Mami Wata: Heal the Children of War Through Art – Entry 14

Forgiven But Not Forgotten – Entry 14

301 innocent souls were buried on top of one another in a mass grave after Kony brutally attacked the refugee camp of Borlonyo in 2004. Moses, the clan leader, was sadly not able to part the waters to save his people this time. With his eyes cast to the ground, his heart buried beneath the soil with loved ones, he shared with us the account of the horrific day where he himself lost 17 family members. The Mami Wata Art Therapy Project is now working with hundreds of survivors from the massacre. In this world of dualities, creation and destruction walk hand in hand. The power of intention defines each soul, while liberation lives within a single choice: the freedom to love or the freedom to hate. Children are stolen from their homes, forced to murder their own family, watch their parents burn alive, endure serial rape and have even been boiled alive, and yet, children are miraculously finding the power to forgive. The power of creative healing can be seen in the transformation of the underrepresented across the globe.

With persistence our team works through the cultural differences of time management in order to get flying on our highest calling, sharing art therapy with the children. Just as it appears that the momentum in our favor, we learn of a surprise visit from Moreno Ocampo, the former Chief Prosecutor of the International Criminal Court within the United Nations. In fact, the Borlonya massacre, where we are now working, was one of the main elements that Ocampo used to initiate his case against Kony and eventually endighted him for it. Ocampo came to visit the pains written across the faces of the community, hear the voices of the abandoned child mothers, and support the psychotherapy and educational programs of Invisible Children, Children of Peace Uganda and our art therapy project. At the memorial site infront of hundreds of survivers Ocampo offers to represent the community as their lawyer and help them stand up for their rights and urge the new head Prosecutor to re-open the case as the numbers of dead reported by the government was drastically less than the number of bodies counted. This is only one of several massacres and over 70,000 children have now been abducted with less than half returning home. Kony is still at large, reported to be continuing his horrific escapade of crimes against humanity in the Democratic Republic of Congo and the Central African Republic.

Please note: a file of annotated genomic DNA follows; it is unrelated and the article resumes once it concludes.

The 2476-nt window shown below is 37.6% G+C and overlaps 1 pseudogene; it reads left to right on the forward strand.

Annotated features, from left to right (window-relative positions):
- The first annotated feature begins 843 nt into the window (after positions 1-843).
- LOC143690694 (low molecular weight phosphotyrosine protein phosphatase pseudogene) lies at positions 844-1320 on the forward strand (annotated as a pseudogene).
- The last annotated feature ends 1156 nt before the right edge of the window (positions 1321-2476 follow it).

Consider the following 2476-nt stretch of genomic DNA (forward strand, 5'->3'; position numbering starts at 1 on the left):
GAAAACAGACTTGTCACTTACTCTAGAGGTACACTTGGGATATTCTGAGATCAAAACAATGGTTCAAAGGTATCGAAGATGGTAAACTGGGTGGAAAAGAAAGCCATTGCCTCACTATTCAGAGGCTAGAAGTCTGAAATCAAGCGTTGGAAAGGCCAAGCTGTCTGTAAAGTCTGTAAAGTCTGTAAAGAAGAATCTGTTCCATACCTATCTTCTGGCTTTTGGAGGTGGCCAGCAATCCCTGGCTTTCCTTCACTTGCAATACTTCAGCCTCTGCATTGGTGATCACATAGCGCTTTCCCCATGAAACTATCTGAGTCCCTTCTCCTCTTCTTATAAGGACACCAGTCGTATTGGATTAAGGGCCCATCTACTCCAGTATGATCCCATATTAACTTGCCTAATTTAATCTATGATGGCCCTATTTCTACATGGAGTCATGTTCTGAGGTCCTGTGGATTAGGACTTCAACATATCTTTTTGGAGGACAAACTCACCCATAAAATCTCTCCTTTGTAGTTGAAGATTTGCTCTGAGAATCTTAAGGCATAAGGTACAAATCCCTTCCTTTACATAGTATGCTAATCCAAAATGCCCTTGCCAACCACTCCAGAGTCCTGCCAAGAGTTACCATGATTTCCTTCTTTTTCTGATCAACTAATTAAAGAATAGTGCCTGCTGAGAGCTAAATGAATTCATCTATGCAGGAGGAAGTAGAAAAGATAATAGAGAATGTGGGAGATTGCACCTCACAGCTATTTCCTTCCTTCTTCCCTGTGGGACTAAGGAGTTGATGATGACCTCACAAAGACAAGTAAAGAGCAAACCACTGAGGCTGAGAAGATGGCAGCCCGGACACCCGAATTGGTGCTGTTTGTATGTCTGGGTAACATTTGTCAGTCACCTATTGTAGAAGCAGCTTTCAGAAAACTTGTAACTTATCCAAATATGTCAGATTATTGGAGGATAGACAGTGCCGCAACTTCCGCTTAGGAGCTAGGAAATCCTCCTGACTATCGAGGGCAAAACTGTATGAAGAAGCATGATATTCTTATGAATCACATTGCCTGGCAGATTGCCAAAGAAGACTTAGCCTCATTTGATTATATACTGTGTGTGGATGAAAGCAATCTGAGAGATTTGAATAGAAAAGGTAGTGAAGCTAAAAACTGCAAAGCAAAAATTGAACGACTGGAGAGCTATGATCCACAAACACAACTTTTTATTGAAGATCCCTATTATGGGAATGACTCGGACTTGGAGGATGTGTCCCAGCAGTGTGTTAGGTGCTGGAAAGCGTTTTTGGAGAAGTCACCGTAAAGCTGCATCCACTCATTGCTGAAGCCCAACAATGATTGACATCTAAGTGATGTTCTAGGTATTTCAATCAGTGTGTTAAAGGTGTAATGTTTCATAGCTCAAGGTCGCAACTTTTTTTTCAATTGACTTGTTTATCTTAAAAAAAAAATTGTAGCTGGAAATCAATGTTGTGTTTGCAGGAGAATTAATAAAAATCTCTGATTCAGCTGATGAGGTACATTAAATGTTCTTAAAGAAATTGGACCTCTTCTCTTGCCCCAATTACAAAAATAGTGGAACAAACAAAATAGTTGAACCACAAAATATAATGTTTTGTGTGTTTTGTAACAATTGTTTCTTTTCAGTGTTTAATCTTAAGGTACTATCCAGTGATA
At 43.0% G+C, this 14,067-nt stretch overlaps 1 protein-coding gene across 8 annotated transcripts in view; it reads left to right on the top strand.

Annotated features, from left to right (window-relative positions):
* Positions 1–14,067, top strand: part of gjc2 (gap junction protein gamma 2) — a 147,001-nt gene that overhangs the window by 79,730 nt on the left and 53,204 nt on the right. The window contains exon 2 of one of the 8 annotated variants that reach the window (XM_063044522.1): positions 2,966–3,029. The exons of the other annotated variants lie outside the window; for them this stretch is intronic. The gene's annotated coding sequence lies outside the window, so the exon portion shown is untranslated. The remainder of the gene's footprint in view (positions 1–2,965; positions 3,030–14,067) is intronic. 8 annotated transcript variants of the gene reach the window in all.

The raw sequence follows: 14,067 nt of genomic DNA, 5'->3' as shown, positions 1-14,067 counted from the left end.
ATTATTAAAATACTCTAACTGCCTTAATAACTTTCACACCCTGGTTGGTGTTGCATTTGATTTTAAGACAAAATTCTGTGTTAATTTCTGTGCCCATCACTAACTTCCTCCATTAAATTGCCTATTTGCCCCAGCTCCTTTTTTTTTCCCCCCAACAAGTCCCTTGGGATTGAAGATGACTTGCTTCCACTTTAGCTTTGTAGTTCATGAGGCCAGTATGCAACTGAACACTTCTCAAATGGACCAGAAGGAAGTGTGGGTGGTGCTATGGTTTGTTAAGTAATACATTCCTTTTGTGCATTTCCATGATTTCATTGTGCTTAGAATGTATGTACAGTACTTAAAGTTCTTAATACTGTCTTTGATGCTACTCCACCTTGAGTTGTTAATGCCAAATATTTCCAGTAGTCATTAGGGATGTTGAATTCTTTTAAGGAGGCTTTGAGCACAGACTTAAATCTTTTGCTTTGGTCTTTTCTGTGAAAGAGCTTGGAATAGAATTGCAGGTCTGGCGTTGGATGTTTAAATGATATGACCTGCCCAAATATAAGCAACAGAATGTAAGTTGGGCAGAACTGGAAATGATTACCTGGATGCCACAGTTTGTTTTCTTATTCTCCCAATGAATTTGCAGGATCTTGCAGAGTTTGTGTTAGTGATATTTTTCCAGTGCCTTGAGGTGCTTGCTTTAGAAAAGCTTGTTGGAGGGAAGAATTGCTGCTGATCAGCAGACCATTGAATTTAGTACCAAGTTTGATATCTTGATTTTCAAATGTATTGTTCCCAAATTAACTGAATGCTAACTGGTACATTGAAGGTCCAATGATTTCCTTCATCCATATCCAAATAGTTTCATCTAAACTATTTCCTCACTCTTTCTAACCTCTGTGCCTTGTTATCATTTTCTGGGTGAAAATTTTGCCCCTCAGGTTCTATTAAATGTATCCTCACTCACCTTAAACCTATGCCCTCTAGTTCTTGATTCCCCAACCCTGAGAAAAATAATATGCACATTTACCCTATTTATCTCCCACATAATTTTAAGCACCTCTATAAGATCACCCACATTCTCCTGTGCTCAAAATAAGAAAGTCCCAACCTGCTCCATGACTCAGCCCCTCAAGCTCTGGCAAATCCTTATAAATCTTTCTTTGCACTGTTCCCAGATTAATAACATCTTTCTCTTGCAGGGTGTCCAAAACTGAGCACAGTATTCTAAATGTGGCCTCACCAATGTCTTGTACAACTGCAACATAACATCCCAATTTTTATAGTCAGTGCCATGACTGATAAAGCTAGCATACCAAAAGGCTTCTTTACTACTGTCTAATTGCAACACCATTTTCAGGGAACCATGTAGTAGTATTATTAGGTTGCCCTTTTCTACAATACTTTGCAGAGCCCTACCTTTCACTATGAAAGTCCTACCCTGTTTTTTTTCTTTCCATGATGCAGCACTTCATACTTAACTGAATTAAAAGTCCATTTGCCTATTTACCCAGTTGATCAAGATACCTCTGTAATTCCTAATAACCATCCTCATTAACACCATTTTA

Although the shift in scheduling could be seen as a major obstacle in our month long curriculum, we transform it into an opportunity. We ask the children to step aside from our regular lessons to create something special, a painting of their trauma covering the bottom third of the composition and the beautiful hope brightens the top 2/3. Out on the grass, shaded by a grandfather tree, we paint with the at-risk youth. They willingly express both their suffering and newly found dreams without struggle. Burning villages, rebels firing AK-47s at innocent people, a father burning in bed with a cartoon bubble above a standing man colored green, “This is the man who burned my father,” while education and faith dominate their compositions above the pain, along with self portraits of bright colors and fancy clothes, friends, and music. They personally gift their creation to the Chief Prosecutor, Politicians, Religious Leaders, and humanitarian workers.

Three days a week we are scheduled to ride an hour down the rural-red roads to work with two community schools, one on either side of the Borlonyo massacre site. The wind is in our hair, our baby-sound system provides the ever evolving soundtrack to the movie of life, and we jump right out of the big screen, on an Indian motorbike, riding three people strong in what can only be called Uganda-Unlimited. We arrive at Coorom school and are immediately surrounded by nearly 500 wide-eyed pupils dressed in florescent green uniforms. Due to the lack of classroom space, the students carried their desks atop their head, and our first class was initiated within their church. The holiness of the moment can be limited by zero containers, nor judgement… the creator and created merged into one. The willingness to learn in this region of the world will inspire us long after death. The innocents glowing from the whites of 400 eyes are ready fly into the creative unknown with wings painted from their own imagination.

Through Borlonyo we ride waving to both buried and walking spirits alike. Two wheels carry us down the walk-path, passing gazes from the villagers at the water wells and burning fields. Our arrival at Oritz School was it with another field full of wondering students, but this time dressed in deep purple. We enter the classroom for a small lesson and soon enough almost every child of the school is piled into the class leaving us literally pressed against the corner. Those who can not squeeze in are hanging from the barred window outside. Our spirits raved as we sorted through the rainbow of art supplies last week and yet with the realization of how many children are eager to participate in the art classes, for a split second the rainbow suddenly seemed so small. Off to the supply store the motorbike rolled with huge, smiling hearts knowing that the abundance of love will transform 500 sheets of paper into 5000.

With Love & Gratitude,
Benjamin Swatez & The Mami Wata Crew!